The whole educational scene, world over, is in the throes of change. This has been brought about by the huge advances in information technology.
The old system of equating a child’s worth with academic performance is out.
True, the child needs a certain score to get promoted to different levels of education, but more and more, emphasis is being placed on diagnosing a child’s ability levels, and guiding and assisting the child to fulfill their potential.
In the classroom, the two types of assessments commonly used are the summative and formative patterns of evaluation.
Summative assessments evaluate specific learning needs of the child. These are in the form of tests at the end of a particular unit or module, or chapter, and semester examinations. In effect, the student is tested on what he has learned over a certain period of time. It thus evaluates his acquisition of knowledge, and is used to get the final grade of the student. This helps educators in making changes in the curriculum if necessary. The drawback in this kind of assessment is that it since it evaluates knowledge acquisition after the period of instruction is over, fine tuning of teaching methods cannot be done during the term. All changes that are made are for the next academic year.
Formative assessment, on the other hand, is very much a part of the teaching-learning process as it happens every day. Since testing is of various kinds, such as essay type, multiple choice, true-false statements, and short answers, or a combination of these to be used as the educator thinks fit, everyone can tackle the test at his or her level. Thus, adjustments, if needed, are made by the educator as the lesson progresses, and the specific learning needs of the students are taken into account. The teaching-learning process is more stimulating and the educator can raise standards as the lesson progresses. Children who need special attention are given it immediately and within the context, so that they actually benefit from the evaluation. The parameters that the educator operates in, i.e., amount of material to be taught in terms of quality and quantity can be tackled with this kind of assessment.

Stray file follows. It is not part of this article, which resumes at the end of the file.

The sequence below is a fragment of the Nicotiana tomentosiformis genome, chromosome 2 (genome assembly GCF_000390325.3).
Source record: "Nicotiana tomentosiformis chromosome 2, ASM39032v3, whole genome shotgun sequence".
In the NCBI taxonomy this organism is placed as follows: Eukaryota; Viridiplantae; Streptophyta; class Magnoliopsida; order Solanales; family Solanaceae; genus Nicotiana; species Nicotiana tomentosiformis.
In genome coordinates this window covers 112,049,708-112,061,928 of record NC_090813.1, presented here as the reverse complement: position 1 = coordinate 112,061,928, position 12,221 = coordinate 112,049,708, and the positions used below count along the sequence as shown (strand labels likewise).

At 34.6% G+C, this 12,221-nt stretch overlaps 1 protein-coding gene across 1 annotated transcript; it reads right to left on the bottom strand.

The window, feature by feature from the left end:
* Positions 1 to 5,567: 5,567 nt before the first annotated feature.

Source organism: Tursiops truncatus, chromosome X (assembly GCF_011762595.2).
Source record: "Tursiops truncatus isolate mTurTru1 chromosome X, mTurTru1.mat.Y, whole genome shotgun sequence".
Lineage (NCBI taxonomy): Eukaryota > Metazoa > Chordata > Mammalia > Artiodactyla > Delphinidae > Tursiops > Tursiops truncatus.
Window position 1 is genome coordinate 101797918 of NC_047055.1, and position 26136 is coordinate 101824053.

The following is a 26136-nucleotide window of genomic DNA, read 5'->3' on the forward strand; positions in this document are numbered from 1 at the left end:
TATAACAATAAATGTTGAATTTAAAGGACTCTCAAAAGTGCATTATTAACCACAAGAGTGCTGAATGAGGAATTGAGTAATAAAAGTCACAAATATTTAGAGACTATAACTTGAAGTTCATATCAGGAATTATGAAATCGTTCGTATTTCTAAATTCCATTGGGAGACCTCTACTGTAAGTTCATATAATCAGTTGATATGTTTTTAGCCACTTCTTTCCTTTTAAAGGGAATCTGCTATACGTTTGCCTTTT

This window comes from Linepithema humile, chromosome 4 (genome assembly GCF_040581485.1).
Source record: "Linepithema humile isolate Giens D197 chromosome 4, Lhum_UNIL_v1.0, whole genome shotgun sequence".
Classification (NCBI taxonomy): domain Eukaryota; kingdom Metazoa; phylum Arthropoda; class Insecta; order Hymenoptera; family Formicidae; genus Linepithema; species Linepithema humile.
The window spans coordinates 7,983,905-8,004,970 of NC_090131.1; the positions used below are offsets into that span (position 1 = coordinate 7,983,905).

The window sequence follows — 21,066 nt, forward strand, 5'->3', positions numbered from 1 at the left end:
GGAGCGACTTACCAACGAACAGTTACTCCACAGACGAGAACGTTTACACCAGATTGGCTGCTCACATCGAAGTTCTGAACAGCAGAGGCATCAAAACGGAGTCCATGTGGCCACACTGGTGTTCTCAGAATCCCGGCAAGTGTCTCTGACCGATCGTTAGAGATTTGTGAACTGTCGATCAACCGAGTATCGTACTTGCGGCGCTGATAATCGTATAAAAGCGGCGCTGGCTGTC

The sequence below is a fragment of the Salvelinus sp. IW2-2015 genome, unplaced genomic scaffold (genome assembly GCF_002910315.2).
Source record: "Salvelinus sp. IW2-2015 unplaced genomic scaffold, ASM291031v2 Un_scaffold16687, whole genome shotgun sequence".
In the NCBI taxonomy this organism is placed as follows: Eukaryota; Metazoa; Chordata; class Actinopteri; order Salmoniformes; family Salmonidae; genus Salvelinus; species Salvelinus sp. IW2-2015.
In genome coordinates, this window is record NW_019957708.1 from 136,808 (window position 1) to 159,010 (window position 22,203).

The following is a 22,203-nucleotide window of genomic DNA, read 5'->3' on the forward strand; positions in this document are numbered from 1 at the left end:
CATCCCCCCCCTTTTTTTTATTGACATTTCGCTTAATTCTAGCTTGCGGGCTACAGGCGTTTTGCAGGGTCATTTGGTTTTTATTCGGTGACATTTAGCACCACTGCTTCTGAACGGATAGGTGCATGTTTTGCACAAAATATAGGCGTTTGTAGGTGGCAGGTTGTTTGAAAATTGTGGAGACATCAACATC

Summative assessments have their own uses, though it is actually the formative assessment that helps the child in everyday lessons. An involved educator will be able to assess when and how these two types of assessments are to be used for the child’s benefit.
Other kinds of evaluation that can be used are:
• Observations – where the educator observes the student’s performance during specific activities, such as debates, science experiments, and projects.
• Portfolios – where students maintain a record of all their work. This actually documents their growth, and helps educators plan and design special lessons for them. It also becomes a forum for educators to discuss the growth of the child and ways of stimulating his growth.
These help evaluate the students’ ability to gain knowledge, recall that knowledge, and use it. Thus, the skills being evaluated are thinking & reasoning skills such as the ability to analyze, interpret, weigh, assess, and use.
These are in the form of quizzes, open-book tests, end-of-unit/chapter tests, and standardized tests. Standardized tests validate the child’s learning, as well as the efficacy of the educator. These standardized tests are high-stake tests. The negative fall-outs of failing in these tests are a risk that all stakeholders in the child’s life have to take. The SATs or Standardized Achievement Test and ACTs or American College Testing are examples of standardized tests, the reward being that you get admission to a college of your choice.
Assessment is also evaluative when evaluation procedures assess the school to see if it is being true to its vision and mission, and is delivering all that it set out to do.
District evaluation of students is important to validate successful practices used for student achievement, since that is, after all, the ultimate aim. Student performances in various classes in the different schools in the district are compared and analyzed. Student technology proficiency is gauged across schools. Naturally, this goes back to the educator, hence there are educator evaluation systems as well.
The evaluation activities would include interviews with the educators, creating a rubric for lesson plans which could serve as an example, curriculum analysis and analysis of instructional material used, and an analysis of workshops that educators could attend. District evaluations also bring in the parents into its gambit. There are interviews with the parents, and community-based technology training for everyone involved in the child’s life.Thus, there are certain minimum expectations of an educator, and there are provisions for individual as well as collective professional growth and continuous improvement. Education is thus seen as a collective responsibility for each child.